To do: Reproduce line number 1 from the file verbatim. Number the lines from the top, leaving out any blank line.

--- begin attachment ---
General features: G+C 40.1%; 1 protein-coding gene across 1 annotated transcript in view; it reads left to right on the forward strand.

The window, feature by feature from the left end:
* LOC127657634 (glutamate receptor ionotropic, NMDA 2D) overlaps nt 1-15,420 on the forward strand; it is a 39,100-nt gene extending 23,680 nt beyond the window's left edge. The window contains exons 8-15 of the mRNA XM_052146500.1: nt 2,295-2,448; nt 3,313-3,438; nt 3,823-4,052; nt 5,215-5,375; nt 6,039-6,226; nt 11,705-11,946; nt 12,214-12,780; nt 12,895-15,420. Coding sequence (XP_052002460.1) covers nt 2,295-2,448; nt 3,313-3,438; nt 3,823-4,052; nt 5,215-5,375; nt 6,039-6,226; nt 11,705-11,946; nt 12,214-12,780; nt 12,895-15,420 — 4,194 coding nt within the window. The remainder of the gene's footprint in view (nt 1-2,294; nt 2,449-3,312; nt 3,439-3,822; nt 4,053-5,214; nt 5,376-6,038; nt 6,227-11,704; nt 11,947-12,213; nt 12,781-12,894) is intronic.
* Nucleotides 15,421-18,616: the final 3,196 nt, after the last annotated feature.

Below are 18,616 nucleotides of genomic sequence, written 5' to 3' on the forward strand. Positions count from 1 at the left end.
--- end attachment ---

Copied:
General features: G+C 40.1%; 1 protein-coding gene across 1 annotated transcript in view; it reads left to right on the forward strand.